The report, titled “Age Is Just a Number: The Truth Behind Generational Stereotypes at Work,” found 86% of employees agreed that their colleagues within their age ranges are respected in the workplace.  Further, 79% of respondents reported that they would take a job at a company where the makeup skewed older than them, and 75% would take a job at a company with a younger makeup.

While many companies offer trendy perks to appeal to what they think young talent wants, the research found all generations generally want the same things: good pay, work-life balance, and enjoying the work they do.  While trendy perks can elevate your work culture, the essentials bring in top talent, according to the report.

“If employers invest in generous compensation, a healthy work culture and an engaging work experience, they reap the payoff across all demographics of their workforce,” it stated.

However, 35% of respondents reported feeling that their workplace’s culture and processes favor one generation over others, with 45% reporting that it is mostly skewed toward millennials.  Still, respondents agree that different ages in the workplace brings a variety of strengths within each generation

“The age range of the current employment landscape is diverse as ever,” said Addison Group CEO Tom Moran.  “With baby boomers working later in life and Gen Z just entering the workforce, the four generations are being forced to work in one shared environment for the first time ever.  One might think that differences in work styles may clash, but the key to a harmonious workplace is understanding how each generation works together — their strengths, weaknesses and everything in between — and this report highlights just that.”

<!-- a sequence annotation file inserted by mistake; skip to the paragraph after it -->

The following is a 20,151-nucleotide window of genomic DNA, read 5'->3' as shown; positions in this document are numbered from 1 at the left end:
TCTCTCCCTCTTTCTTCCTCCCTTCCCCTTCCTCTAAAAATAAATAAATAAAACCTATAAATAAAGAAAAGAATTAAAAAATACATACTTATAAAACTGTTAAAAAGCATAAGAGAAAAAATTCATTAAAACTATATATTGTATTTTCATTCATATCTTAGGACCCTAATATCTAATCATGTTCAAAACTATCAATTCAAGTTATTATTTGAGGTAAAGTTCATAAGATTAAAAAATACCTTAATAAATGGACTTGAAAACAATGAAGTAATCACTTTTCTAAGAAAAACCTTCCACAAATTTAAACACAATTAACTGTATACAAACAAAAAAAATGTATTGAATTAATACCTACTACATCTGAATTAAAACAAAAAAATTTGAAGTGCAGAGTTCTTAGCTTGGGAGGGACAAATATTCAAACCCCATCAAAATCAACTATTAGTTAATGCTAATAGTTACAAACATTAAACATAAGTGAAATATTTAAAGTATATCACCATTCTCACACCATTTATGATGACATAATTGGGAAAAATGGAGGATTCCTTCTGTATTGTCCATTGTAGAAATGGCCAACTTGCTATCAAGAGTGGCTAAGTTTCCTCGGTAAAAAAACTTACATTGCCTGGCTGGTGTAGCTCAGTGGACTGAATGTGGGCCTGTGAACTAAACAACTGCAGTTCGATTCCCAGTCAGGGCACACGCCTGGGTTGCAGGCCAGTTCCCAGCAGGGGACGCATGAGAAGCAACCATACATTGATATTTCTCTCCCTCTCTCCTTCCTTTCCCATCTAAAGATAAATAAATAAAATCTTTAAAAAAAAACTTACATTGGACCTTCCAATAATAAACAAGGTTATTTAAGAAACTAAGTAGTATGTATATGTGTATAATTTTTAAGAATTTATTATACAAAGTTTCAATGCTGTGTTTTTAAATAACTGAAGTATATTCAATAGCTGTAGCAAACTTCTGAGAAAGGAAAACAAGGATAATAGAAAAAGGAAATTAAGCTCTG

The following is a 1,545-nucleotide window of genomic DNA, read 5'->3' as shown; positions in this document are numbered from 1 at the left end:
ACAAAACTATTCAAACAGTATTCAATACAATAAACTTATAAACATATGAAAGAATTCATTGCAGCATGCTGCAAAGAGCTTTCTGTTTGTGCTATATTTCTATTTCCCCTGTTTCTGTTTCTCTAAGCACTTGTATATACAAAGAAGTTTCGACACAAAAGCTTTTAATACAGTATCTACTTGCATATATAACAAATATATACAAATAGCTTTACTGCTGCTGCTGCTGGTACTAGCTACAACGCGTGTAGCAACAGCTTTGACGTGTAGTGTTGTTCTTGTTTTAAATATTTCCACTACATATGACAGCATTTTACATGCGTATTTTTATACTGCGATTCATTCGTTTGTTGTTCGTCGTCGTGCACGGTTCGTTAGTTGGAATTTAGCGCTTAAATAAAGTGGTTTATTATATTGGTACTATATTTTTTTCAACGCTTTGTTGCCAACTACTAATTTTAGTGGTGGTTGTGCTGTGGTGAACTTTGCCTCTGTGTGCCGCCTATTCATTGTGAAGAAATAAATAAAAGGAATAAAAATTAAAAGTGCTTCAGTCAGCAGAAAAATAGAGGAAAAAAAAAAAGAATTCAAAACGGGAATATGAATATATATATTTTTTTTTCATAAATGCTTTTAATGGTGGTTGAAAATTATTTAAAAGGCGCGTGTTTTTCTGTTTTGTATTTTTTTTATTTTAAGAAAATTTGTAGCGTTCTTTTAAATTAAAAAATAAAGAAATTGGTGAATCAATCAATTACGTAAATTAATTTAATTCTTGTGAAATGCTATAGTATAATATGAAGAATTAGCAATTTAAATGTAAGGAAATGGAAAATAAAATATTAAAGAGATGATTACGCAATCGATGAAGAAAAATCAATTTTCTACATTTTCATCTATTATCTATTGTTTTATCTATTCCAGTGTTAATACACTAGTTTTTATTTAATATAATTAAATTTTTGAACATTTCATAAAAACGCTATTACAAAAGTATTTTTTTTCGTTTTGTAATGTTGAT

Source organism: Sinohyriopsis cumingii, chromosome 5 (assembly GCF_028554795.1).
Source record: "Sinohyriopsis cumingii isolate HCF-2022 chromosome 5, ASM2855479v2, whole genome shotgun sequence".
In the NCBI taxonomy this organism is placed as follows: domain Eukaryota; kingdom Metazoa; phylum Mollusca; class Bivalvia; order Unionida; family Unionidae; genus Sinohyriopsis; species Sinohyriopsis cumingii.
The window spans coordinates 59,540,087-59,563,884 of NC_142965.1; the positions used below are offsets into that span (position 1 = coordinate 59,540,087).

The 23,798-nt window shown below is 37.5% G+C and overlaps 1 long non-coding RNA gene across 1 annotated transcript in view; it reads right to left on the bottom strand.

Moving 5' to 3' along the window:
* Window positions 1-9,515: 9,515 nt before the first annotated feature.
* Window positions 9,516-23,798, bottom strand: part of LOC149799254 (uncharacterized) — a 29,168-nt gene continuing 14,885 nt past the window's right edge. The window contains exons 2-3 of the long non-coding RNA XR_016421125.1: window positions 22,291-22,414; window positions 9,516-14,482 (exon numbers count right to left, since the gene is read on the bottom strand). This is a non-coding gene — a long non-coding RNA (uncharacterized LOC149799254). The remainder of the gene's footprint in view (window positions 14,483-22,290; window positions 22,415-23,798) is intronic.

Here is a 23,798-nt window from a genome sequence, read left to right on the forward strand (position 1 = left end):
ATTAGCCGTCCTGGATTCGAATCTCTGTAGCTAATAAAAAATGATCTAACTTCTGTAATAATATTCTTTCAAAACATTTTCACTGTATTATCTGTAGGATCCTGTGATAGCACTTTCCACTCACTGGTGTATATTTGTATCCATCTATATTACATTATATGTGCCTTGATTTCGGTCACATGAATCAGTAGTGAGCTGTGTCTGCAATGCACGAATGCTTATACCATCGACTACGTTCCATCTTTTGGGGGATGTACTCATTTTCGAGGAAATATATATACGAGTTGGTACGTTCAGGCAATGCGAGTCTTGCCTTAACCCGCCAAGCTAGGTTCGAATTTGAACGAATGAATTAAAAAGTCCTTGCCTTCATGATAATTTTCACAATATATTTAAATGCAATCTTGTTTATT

Addison Group surveyed 1,000 full and part-time employees in May 2019.

US Hiring Outlook Strong for Q4, Employers Remain Optimistic:  ManpowerGroup

Daily News, September 10, 2019

The US hiring outlook remains strong as employers are optimistic about hiring in the 4th quarter, according to the Employment Outlook Survey released today by ManpowerGroup.

It found that 22% of employers plan to increase hiring in the 4th quarter while 5% plan a decrease for a net employment outlook of 17%, or with seasonal adjustment, 20%.

That is down from a seasonally adjusted employment outlook of 21% for the 3rd quarter but up from 19% in the 2nd quarter.

“We’re still in a time of unprecedented opportunity for US workers as there are more open jobs than there are people actively seeking work,” said Becky Frankiewicz, president of ManpowerGroup North America.  “While the global economic landscape is increasingly uncertain, employers still intend to hire across all industries.”

Among metropolitan areas, Columbus, Ohio, posted the highest seasonally adjusted net employment outlook at 31%. Richmond, Virginia, came in 2nd at 29%.

By industry, “leisure and hospitality” posted the highest seasonally adjusted net employment outlook at 27%.

ManpowerGroup’s report is based on a survey of 11,500 employers in the US.

The survey is part of a larger, global survey of more than 59,000 employers in 44 countries.  It found that employers in 43 of the countries plan to grow payrolls.

“Hiring plans for the next 3 months vary significantly globally, with robust Outlooks reported in many large markets while the uncertainty of Brexit and the impacts of tariffs contribute to evidence of softer hiring intentions elsewhere,” said Jonas Prising, ManpowerGroup chairman and CEO.  “We are continuing to see employers planning to hire for technical and soft skills and committing to invest in their people with upskilling programs.”